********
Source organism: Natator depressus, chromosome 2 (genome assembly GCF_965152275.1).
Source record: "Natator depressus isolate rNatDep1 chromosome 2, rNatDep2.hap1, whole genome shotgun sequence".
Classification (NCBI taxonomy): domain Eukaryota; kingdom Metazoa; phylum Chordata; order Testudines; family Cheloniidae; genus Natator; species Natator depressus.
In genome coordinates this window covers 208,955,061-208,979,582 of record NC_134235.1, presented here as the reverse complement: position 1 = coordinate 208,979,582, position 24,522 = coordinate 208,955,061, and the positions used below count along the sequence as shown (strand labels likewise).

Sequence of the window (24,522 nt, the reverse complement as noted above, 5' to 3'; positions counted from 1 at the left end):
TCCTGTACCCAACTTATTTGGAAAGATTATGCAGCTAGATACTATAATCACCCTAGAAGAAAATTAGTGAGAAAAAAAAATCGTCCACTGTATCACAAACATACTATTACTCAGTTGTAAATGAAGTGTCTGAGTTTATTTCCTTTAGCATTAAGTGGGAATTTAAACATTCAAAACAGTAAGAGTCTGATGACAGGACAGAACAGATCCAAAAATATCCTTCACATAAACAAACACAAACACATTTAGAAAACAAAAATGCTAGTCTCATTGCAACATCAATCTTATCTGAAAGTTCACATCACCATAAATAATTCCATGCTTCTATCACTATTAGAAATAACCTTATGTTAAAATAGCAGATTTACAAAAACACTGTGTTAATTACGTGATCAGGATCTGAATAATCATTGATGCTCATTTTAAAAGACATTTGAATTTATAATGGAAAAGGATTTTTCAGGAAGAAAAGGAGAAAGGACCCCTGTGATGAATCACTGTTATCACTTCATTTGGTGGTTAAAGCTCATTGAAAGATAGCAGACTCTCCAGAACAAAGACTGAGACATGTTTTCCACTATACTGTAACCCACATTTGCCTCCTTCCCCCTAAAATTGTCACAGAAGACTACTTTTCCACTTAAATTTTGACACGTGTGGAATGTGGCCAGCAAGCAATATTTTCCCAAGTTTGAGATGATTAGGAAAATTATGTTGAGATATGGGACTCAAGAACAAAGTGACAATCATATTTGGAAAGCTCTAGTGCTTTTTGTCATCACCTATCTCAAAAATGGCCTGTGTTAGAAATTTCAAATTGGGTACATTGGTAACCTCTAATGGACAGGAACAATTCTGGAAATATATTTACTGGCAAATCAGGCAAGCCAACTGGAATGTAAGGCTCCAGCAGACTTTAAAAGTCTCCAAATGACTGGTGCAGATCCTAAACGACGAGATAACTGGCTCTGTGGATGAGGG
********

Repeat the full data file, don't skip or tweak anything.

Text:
Source organism: Natator depressus, chromosome 2 (genome assembly GCF_965152275.1).
Source record: "Natator depressus isolate rNatDep1 chromosome 2, rNatDep2.hap1, whole genome shotgun sequence".
Classification (NCBI taxonomy): domain Eukaryota; kingdom Metazoa; phylum Chordata; order Testudines; family Cheloniidae; genus Natator; species Natator depressus.
In genome coordinates this window covers 208,955,061-208,979,582 of record NC_134235.1, presented here as the reverse complement: position 1 = coordinate 208,979,582, position 24,522 = coordinate 208,955,061, and the positions used below count along the sequence as shown (strand labels likewise).

Sequence of the window (24,522 nt, the reverse complement as noted above, 5' to 3'; positions counted from 1 at the left end):
TCCTGTACCCAACTTATTTGGAAAGATTATGCAGCTAGATACTATAATCACCCTAGAAGAAAATTAGTGAGAAAAAAAAATCGTCCACTGTATCACAAACATACTATTACTCAGTTGTAAATGAAGTGTCTGAGTTTATTTCCTTTAGCATTAAGTGGGAATTTAAACATTCAAAACAGTAAGAGTCTGATGACAGGACAGAACAGATCCAAAAATATCCTTCACATAAACAAACACAAACACATTTAGAAAACAAAAATGCTAGTCTCATTGCAACATCAATCTTATCTGAAAGTTCACATCACCATAAATAATTCCATGCTTCTATCACTATTAGAAATAACCTTATGTTAAAATAGCAGATTTACAAAAACACTGTGTTAATTACGTGATCAGGATCTGAATAATCATTGATGCTCATTTTAAAAGACATTTGAATTTATAATGGAAAAGGATTTTTCAGGAAGAAAAGGAGAAAGGACCCCTGTGATGAATCACTGTTATCACTTCATTTGGTGGTTAAAGCTCATTGAAAGATAGCAGACTCTCCAGAACAAAGACTGAGACATGTTTTCCACTATACTGTAACCCACATTTGCCTCCTTCCCCCTAAAATTGTCACAGAAGACTACTTTTCCACTTAAATTTTGACACGTGTGGAATGTGGCCAGCAAGCAATATTTTCCCAAGTTTGAGATGATTAGGAAAATTATGTTGAGATATGGGACTCAAGAACAAAGTGACAATCATATTTGGAAAGCTCTAGTGCTTTTTGTCATCACCTATCTCAAAAATGGCCTGTGTTAGAAATTTCAAATTGGGTACATTGGTAACCTCTAATGGACAGGAACAATTCTGGAAATATATTTACTGGCAAATCAGGCAAGCCAACTGGAATGTAAGGCTCCAGCAGACTTTAAAAGTCTCCAAATGACTGGTGCAGATCCTAAACGACGAGATAACTGGCTCTGTGGATGAGGG